¶24 Benson petitioned for certiorari review contending that the court of appeals misinterpreted the Act.

STANDARD OF REVIEW

¶25 “We review questions of statutory interpretation for correctness, affording no deference to the lower court’s legal conclusions.” Cardiff Wales, LLC v. Washington Cnty. Sch. Dist., 2022 UT 19, ¶ 16, 511 P.3d 1155 (cleaned up).

ANALYSIS

¶26 Benson first claims that the court of appeals wrongly opined that the Act permitted the district court to conduct a section 608 analysis after it concluded that the VDP was fraudulent and based on a material mistake of fact. According to Benson, the court of appeals erred because once a VDP is successfully challenged, the court’s analysis should end in favor of the challenger. Benson also claims that the court of appeals’ interpretation of the statute raises constitutional issues, leads to absurd results, and promotes bad policy.

I. THE COURT OF APPEALS DID NOT ERR WHEN IT APPLIED
SECTION 608 TO DISREGARD THE GENETIC TEST RESULTS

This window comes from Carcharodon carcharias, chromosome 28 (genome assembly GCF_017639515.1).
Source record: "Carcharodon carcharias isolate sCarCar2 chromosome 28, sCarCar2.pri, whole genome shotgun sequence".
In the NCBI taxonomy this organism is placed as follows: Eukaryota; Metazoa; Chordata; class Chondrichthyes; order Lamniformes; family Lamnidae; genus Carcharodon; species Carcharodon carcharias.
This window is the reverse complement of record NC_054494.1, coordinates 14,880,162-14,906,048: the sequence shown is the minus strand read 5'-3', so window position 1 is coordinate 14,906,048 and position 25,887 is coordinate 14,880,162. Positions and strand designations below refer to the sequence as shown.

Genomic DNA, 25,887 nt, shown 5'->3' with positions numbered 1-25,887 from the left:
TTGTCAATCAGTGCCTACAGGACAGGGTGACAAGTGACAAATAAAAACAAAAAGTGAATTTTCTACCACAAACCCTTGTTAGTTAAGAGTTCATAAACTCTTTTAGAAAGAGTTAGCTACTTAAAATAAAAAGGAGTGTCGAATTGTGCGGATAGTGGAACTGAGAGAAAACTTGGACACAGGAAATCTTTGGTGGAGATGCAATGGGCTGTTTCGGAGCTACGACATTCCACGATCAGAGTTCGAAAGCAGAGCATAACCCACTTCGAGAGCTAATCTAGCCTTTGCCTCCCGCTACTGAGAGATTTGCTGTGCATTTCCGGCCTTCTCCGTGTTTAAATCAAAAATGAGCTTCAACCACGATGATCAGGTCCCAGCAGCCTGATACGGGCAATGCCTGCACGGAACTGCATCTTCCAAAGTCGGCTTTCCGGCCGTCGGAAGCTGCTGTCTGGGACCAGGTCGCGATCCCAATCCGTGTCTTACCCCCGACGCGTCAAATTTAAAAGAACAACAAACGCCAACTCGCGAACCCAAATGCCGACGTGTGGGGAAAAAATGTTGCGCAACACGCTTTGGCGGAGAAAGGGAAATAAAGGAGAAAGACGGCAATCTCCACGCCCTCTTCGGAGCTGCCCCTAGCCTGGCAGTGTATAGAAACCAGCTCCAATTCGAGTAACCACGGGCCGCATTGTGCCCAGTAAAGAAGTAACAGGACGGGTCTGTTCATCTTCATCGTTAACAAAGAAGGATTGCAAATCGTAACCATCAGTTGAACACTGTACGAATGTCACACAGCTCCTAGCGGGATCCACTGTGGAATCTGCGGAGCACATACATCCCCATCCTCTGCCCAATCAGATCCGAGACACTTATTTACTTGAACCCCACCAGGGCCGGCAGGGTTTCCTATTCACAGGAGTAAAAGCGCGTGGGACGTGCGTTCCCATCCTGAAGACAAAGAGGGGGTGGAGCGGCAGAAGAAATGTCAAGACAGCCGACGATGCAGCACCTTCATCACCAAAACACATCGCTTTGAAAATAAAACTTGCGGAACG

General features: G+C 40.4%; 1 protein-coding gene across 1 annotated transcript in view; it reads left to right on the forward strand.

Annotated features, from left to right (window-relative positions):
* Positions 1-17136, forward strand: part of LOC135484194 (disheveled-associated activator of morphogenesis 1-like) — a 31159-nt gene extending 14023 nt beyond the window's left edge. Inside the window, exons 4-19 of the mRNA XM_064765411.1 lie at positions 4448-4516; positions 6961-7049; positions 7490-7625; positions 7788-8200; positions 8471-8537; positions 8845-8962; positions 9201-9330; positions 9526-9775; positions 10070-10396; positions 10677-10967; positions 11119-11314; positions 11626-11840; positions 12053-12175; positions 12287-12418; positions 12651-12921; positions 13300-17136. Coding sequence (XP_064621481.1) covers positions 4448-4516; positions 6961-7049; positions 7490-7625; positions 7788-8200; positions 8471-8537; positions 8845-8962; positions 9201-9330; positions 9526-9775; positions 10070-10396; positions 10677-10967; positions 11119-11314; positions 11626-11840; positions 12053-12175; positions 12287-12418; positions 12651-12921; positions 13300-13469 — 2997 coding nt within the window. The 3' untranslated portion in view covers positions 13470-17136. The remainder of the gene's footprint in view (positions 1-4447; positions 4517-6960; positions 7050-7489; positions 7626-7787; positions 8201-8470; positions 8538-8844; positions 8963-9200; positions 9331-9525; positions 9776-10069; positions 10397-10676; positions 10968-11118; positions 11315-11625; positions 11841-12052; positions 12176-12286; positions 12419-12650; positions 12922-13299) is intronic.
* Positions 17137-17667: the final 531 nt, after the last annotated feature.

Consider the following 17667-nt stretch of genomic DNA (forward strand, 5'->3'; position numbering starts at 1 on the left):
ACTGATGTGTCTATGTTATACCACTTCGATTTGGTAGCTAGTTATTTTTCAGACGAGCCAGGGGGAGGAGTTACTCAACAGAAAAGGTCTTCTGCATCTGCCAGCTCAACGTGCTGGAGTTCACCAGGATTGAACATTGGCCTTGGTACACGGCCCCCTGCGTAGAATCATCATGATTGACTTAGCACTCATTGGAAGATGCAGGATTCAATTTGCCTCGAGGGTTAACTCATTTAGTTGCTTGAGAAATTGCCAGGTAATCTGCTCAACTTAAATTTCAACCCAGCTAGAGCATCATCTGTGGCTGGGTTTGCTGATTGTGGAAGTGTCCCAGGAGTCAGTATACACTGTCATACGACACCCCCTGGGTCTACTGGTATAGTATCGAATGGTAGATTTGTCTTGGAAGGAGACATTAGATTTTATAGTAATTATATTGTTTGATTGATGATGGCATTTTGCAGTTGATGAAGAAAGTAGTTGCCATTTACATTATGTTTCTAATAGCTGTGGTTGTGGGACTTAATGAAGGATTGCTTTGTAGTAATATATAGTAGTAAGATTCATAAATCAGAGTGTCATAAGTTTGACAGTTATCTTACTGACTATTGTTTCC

A. The Court of Appeals Correctly Upheld the District Court’s
Decision to Apply Section 608

¶27 Benson first argues the court of appeals incorrectly upheld the district court’s decision to set aside the genetic test results that showed that Scott was not Child’s biological father.[6] Benson argues that section 608 “does not apply to every proceeding commenced under 307” and that, in this case, section 608 “has no application that is consistent with the language of the statute.”

¶28 The Act outlines two ways a VDP can be set aside. It allows either of the signatories to rescind a VDP by filing a voluntary rescission within sixty days of the date the VDP became effective or before “the date of notice of the first adjudicative proceeding to which the signatory is a party, before a tribunal to adjudicate an issue relating to the child, including a proceeding that establishes support,” whichever is earlier. UTAH CODE § 78B-15-306(1). If neither signatory rescinds the VDP—as in this case—they must look to section 307 to challenge the VDP.

¶29 Section 307 provides: